'Some factories are noticeably more efficient than others,' Evans added. 'We want to know why, and whether they are squeezing every last drop from best practice. If not, how much further can they go and what can competitor factories learn from this?'
Other companies studied by the team have focused their steps on improving environmental performance on packaging reduction (Philips), shifting operations from a product-based system to one in which it provides a service (
'Understanding how far you can push current systems is the most urgently needed step. But technological development is also essential to achieve the significant changes in efficiency that we need,' said Evans. To help this agenda, the Centre is also looking at the technology needed to manage factories. One software tool they have built - THERM (for THrough-life Energy and Resource Modelling) - models the way that energy, materials and water can flow around factories. 'Traditionally, these processes are considered as secondary to modelling production of the product and yet they are integral to approaching sustainability at a factory level.'
The THERM project, funded by the Technology Strategy Board, gathered a team of practitioners (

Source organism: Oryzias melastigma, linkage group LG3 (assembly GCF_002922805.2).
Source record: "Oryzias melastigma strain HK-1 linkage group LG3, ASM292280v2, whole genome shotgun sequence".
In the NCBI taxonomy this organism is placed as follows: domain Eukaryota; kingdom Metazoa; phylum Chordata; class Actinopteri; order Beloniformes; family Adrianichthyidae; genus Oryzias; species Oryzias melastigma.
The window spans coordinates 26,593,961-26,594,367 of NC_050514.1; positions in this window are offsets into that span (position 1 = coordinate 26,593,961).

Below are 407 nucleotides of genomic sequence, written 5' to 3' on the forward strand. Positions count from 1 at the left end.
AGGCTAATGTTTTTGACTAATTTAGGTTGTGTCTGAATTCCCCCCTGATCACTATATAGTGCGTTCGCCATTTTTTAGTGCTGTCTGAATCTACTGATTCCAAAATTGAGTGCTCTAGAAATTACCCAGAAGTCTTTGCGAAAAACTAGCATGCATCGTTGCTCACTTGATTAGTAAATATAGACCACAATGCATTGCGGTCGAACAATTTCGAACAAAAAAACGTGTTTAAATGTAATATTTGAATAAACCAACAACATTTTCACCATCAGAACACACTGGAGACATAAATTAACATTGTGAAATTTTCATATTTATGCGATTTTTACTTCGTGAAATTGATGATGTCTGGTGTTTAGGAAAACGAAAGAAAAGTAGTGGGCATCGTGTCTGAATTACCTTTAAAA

'The greatest opportunity to reduce the environmental impact of an industrial system comes about when we consider the system as a whole, because the optimisation of any one part is ultimately constrained by other aspects,' explained Evans, who is a member of the Foresight lead expert group that is combining the latest scientific evidence with futures analysis to help policy makers consider the Future of Manufacturing for the
Evans and his team believe that this 'systems thinking' approach is crucial. 'The evidence we have seen from case studies shows that sub-system approaches can dramatically improve sustainability. But to help future generations meet the needs of humanity within the carrying capacity of the planet it will be important to develop the know-how to enable changes across the whole industrial system. Such a system is likely to look very different to today's global industry. We believe that manufacturing will change its shape.'
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